Looking back at the past 2 years it’s amazing how much I’ve changed as a runner. I’m no longer trying to convince myself to go out and get it over with… instead, I’m trying to find ways to squeeze runs into an already packed schedule. I started with one pair of boring, white, no-name sneakers – which were not designed for running and probably cost about $13 at WalMart – and now I own two pairs of brightly colored running Asics. I used to struggle to run a mile, and now I have a 13.1 sticker on my car – and I ran the whole thing! Parts of me are no longer as mushy… or as dimply… or as hard to hide behind my clothes. And I’ve been much, much happier since I began.
My running apparel has also changed considerably since I started running. I used to watch people running in my neighborhood, and noticed that there were no set “rules” to ideal running attire like there are in other sports. People ran in tank tops, T-shirts, and sports bras. There were pants, baggy shorts, and spandex. Some wore sweatbands, some didn’t. Some wore sunglasses and some didn’t. Some people looked like running was an opportunity to make a fashion statement, while others looked like they had just rolled out of bed in their sweats, threw on a pair of sneakers, and headed out the door.
When I first started out, I knew two things for sure:
- I was not confident enough to show any part of my jiggly skin while running down the street.
- I am no fashionista.
So, my first running ensemble looked like this:
Baggy pants, baggy T-shirt, no-name sneaks. I ran in that for a few months while I built up the stamina to actually run a full mile. Once I could, I started to realize that my choice in attire was probably contributing to my struggle to improve.
So I went out and bought some new pieces to run in. And now when I ran, I looked like this:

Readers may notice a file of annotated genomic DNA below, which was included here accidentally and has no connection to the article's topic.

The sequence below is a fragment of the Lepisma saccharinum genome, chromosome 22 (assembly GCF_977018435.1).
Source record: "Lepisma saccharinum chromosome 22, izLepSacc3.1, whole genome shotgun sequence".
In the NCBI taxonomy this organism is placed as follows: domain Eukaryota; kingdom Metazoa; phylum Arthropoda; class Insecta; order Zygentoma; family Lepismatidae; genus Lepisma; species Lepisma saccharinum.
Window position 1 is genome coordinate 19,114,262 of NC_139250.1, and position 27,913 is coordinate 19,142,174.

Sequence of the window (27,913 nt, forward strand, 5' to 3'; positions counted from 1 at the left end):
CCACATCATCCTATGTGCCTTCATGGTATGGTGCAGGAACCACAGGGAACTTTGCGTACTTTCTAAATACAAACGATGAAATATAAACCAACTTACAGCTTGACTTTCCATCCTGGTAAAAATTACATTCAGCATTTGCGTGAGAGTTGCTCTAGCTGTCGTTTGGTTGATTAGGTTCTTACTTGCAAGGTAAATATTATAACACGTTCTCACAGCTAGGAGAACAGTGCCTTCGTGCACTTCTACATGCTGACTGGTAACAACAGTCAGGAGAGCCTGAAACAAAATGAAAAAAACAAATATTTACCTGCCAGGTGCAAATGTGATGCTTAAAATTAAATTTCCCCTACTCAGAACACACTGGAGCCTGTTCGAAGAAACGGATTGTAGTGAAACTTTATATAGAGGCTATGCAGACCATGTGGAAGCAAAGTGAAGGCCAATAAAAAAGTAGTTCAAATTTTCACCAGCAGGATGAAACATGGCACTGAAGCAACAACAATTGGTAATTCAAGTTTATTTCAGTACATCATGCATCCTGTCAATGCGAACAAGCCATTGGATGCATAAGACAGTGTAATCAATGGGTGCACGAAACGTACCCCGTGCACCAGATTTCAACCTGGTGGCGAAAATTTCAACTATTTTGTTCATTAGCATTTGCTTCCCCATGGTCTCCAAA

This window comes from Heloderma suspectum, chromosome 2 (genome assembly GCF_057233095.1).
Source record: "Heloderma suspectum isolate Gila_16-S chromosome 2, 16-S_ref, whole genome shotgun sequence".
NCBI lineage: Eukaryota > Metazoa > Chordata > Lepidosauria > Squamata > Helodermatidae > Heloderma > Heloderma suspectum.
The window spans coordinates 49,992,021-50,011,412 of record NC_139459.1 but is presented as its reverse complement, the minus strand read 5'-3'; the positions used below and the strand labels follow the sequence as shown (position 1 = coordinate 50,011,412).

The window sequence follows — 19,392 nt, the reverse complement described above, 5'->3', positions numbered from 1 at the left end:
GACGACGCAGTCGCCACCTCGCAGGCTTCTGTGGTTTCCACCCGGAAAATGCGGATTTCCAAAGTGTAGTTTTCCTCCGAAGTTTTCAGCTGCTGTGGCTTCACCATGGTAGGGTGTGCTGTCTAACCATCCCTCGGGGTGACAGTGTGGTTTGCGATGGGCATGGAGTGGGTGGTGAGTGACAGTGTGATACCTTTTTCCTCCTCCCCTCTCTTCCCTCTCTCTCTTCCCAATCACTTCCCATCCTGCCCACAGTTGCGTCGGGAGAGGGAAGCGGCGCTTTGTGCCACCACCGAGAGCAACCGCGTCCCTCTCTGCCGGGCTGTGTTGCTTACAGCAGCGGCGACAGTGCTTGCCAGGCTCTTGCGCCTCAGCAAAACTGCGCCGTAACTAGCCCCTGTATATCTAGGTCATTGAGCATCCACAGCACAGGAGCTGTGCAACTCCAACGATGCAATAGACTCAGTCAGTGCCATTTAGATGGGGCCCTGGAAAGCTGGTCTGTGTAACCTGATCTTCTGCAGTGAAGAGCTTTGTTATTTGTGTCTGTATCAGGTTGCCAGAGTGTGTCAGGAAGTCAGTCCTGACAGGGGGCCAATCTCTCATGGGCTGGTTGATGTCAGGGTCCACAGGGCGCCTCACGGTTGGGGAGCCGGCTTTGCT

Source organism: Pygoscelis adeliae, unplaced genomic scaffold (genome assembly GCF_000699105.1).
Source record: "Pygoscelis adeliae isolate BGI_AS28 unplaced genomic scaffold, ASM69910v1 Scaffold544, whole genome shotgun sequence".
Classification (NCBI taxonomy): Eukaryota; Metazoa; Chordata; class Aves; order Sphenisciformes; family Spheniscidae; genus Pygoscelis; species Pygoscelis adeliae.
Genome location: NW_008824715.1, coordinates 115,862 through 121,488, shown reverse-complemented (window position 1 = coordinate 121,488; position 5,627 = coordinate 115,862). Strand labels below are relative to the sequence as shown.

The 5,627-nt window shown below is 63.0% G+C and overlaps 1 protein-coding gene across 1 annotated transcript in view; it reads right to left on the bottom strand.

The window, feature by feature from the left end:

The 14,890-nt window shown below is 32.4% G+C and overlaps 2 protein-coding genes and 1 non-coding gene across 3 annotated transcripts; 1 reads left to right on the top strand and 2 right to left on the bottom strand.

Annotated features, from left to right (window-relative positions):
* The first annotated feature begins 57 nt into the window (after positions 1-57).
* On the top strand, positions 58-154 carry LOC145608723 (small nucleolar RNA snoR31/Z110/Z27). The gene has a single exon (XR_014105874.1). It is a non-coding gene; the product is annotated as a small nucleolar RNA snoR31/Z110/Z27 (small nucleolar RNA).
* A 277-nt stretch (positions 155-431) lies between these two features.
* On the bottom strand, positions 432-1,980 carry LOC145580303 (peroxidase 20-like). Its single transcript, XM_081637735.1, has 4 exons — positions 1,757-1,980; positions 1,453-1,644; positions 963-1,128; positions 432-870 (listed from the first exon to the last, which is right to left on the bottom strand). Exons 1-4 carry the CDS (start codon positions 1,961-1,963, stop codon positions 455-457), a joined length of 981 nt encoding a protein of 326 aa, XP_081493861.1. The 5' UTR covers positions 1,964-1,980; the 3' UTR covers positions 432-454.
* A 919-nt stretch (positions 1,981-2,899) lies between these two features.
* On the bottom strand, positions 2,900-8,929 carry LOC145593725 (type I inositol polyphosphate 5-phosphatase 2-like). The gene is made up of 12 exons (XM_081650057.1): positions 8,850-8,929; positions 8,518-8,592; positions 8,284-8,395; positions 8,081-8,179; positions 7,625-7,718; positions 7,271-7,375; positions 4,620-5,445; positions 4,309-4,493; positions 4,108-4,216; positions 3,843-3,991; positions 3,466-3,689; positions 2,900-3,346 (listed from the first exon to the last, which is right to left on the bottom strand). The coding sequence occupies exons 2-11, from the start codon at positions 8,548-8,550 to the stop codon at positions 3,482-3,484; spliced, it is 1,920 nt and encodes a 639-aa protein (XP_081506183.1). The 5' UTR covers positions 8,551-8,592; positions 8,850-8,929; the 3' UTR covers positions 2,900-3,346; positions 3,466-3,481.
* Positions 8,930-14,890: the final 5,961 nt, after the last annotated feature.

My T-shirts became more fitted and were now V-neck (which I love – I really can’t stand normal T-shirts). My baggy pants became loose-fitting shorts. And -gasp- I bought my first pair of name-brand running shoes.
As I increased my distance, I began to see problems with my V-necks and shorts. The shirts just felt thick, making me hotter. And for a girl who loves tank tops it really just felt like too much fabric. The shorts would ride up, making the whole experience uncomfortable and embarrassing.
So, I transformed into this:
Snug-fitting pants and a snug-fitting v-neck top. And yes, this is where I evolved into something resembling a running fashionista. But only in the sense that my outfit actually matched… I really didn’t care too much about looking cute, but it was mint green and I couldn’t resist.
And that’s pretty much where I’m at right now. I’ve since added a new pair of Asics and a knee brace, but otherwise that’s what I run in. I have experimented with one other new look though…
When I got into running longer distances, the tops that I’d bought in the same style as the mint tank started to chafe my underarms pretty badly. I kept seeing the motivational tank at Old Navy, and I decided to see if a sports bra and loose tank would help prevent the chafing. So far it seems to be working, so I’ll invest in some more of those soon.
Here are some other things I’ve added to my runs over time:
- Knee brace
- Body Glide for Her – anti-chafing stick
- Thorlos socks
- Roo Pouch – for my cell phone, key, etc.
Maybe one day I’ll gain the courage to run in spandex-y shorts, or actual running shorts, but I’m not quite there yet. I am considering a visor though – that sun is CRAZY bright!